The CUDD Package defines several constant functions. These functions are created when the manager is initialized, and are accessible through the manager itself.

The constant 1 (returned by *
Cudd_ReadOne* ) is common to BDDs,
ADDs, and ZDDs. However, its meaning is different for ADDs and BDDs,
on the one hand, and ZDDs, on the other hand. The diagram consisting
of the constant 1 node only represents the constant 1 function for
ADDs and BDDs. For ZDDs, its meaning depends on the number of
variables: It is the conjunction of the complements of all variables.
Conversely, the representation of the constant 1 function depends on
the number of variables. The constant 1 function of *n* variables is
returned by *Cudd_ReadZddOne* .

The constant 0 is common to ADDs and ZDDs, but not to BDDs. The
BDD logical 0 is **not** associated
with the constant 0 function: It is obtained by complementation (*
Cudd_Not* ) of the constant 1. (It is also
returned by *
Cudd_ReadLogicalZero* .) All
other constants are specific to ADDs.

Besides 0 (returned by *Cudd_ReadZero* )
and 1, the following constant functions are
created at initialization time.

- PlusInfinity and
MinusInfinity : On computers implementing the
IEEE standard 754 for
floating-point arithmetic, these two constants
are set to the signed infinities . On the DEC
Alphas , the option
`-ieee_with_no_inexact`

or`-ieee_with_inexact`

must be passed to the DEC compiler to get support of the IEEE standard. (The compiler still produces a warning, but it can be ignored.) Compiling with those options may cause substantial performance degradation on the Evolution IV CPUs. (Especially if the application does use the infinities.) The problem is reportedly solved in the Evolution V CPUs. If`gcc`is used to compile CUDD on the Alphas, the symbol`HAVE_IEEE_754`must be undefined. (See the Makefile for the details.) The values of these constants are returned by*Cudd_ReadPlusInfinity*and*Cudd_ReadMinusInfinity*. - Epsilon : This constant, initially set to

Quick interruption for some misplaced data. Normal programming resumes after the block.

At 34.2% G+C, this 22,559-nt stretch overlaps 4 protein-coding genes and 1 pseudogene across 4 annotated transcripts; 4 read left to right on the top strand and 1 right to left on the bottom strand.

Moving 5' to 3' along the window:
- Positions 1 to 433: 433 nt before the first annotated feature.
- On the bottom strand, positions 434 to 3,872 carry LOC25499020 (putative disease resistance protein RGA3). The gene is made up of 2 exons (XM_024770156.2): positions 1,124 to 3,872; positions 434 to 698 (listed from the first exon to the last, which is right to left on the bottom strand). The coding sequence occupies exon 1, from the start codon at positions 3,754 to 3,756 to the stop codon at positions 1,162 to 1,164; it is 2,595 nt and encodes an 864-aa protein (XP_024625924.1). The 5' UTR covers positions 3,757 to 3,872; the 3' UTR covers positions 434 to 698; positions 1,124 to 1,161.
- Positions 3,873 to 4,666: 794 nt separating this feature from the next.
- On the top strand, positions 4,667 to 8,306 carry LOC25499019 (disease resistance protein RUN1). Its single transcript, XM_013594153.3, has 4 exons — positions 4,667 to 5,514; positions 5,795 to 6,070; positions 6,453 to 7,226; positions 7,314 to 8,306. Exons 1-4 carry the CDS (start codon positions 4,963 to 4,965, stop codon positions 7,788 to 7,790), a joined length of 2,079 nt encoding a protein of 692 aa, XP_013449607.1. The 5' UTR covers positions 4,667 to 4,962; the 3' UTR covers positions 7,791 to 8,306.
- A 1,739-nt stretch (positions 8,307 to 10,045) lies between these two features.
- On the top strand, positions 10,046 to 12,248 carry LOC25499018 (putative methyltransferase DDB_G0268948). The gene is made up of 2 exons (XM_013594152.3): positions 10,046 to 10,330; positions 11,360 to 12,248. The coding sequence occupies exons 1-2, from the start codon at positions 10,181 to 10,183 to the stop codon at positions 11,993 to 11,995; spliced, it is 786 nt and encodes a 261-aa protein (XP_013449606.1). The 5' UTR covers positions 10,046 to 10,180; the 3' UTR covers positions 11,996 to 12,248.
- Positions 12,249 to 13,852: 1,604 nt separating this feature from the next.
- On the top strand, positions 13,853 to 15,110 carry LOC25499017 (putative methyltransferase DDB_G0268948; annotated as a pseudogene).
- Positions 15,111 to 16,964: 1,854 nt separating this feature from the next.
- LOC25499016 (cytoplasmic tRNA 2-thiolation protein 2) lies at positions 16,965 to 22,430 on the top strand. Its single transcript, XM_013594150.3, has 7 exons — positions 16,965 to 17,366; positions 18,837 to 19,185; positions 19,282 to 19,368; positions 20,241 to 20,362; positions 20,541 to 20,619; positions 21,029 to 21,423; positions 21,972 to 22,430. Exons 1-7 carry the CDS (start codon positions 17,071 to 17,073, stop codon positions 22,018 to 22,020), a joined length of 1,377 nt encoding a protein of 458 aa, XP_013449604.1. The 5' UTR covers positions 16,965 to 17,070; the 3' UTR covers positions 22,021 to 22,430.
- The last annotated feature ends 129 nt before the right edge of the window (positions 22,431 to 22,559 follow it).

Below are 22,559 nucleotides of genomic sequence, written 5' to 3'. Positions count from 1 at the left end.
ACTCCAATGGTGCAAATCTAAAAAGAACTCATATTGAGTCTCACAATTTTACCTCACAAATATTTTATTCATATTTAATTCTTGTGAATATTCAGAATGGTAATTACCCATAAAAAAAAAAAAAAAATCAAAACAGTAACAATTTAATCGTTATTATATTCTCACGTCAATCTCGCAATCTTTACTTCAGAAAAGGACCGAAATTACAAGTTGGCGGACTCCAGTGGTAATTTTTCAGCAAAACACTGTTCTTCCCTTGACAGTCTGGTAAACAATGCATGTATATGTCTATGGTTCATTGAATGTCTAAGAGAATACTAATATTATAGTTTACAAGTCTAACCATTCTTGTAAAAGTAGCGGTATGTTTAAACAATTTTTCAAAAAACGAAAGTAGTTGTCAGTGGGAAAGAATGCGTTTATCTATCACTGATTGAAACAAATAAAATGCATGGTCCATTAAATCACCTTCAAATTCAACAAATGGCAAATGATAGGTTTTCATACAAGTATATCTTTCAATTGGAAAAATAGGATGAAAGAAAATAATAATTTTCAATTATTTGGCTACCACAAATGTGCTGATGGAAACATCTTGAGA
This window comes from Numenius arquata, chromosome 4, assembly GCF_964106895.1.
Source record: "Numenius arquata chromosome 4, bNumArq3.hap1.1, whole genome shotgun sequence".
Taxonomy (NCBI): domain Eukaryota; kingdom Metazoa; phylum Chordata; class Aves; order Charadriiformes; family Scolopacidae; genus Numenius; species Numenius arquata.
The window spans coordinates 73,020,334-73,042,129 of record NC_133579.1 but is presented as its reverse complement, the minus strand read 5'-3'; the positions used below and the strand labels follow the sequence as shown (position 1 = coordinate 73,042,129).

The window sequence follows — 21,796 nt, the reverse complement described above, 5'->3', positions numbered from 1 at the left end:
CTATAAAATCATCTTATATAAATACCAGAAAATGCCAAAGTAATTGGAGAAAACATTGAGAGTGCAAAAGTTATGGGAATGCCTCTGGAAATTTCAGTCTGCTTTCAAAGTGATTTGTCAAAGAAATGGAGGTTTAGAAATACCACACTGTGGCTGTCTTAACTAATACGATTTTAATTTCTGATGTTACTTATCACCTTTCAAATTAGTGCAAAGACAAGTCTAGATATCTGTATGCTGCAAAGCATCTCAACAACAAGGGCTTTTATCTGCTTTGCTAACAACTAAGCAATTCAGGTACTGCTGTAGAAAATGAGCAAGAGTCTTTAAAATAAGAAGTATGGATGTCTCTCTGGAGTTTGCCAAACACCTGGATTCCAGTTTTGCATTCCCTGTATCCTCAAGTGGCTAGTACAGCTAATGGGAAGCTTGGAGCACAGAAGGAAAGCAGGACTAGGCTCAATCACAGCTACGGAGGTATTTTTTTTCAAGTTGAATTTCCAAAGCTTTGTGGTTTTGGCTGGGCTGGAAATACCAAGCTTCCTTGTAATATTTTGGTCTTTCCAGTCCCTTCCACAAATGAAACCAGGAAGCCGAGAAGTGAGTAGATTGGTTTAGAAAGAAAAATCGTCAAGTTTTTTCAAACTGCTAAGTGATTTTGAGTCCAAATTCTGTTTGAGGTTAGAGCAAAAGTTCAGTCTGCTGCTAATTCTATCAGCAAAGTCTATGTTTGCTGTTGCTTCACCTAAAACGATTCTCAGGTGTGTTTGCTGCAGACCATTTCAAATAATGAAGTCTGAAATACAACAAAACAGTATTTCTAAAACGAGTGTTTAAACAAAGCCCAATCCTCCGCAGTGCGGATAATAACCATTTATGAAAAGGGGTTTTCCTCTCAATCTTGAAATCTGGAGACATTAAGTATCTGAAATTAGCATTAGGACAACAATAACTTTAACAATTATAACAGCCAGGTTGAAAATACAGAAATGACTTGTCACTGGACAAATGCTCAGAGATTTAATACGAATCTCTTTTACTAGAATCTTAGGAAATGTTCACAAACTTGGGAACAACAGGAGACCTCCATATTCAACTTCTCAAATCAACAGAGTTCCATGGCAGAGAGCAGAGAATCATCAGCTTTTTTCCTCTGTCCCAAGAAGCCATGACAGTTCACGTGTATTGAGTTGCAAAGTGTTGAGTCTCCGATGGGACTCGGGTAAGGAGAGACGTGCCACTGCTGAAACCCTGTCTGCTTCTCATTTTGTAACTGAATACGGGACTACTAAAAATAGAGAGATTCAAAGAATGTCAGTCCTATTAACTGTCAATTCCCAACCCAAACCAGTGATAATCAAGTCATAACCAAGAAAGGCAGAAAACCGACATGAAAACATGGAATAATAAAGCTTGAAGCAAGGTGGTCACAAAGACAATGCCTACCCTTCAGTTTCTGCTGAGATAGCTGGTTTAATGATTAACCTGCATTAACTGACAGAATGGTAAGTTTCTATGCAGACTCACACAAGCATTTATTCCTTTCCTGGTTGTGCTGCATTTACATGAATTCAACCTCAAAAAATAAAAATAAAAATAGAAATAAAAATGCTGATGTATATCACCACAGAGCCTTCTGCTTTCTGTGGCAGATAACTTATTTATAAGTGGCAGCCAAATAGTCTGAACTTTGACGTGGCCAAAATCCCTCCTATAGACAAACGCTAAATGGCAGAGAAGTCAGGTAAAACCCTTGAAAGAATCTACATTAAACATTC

, is used in comparing floating point values for equality.
Its value is returned by
*Cudd_ReadEpsilon*, and it can be modified by calling*Cudd_SetEpsilon*. Unlike the other constants, it does not correspond to a node.

The background value is a constant typically used to represent non-existing arcs in graphs. Consider a shortest path problem. Two nodes that are not connected by an arc can be regarded as being joined by an arc of infinite length. In shortest path problems, it is therefore convenient to set the background value to PlusInfinity . In network flow problems, on the other hand, two nodes not connected by an arc can be regarded as joined by an arc of 0 capacity. For these problems, therefore, it is more convenient to set the background value to 0. In general, when representing sparse matrices, the background value is the value that is assumed implicitly.

At initialization, the background value is set to 0. It can be read
with *Cudd_ReadBackground* ,
and modified with *Cudd_SetBackground*. The background value
affects procedures that read sparse matrices/graphs (*
Cudd_addRead* and *
Cudd_addHarwell* ), procedures that
print out sum-of-product expressions
for ADDs (*
Cudd_PrintMinterm* ), generators
of cubes (*Cudd_ForeachCube* ),
and procedures that count minterms (*
Cudd_CountMinterm* ).

New constant can be created by calling *
Cudd_addConst* . This function will
retrieve the ADD for the desired
constant, if it already exist, or it will create a new one. Obviously,
new constants should only be used when manipulating ADDs.

Tue May 12 18:47:58 MDT 1998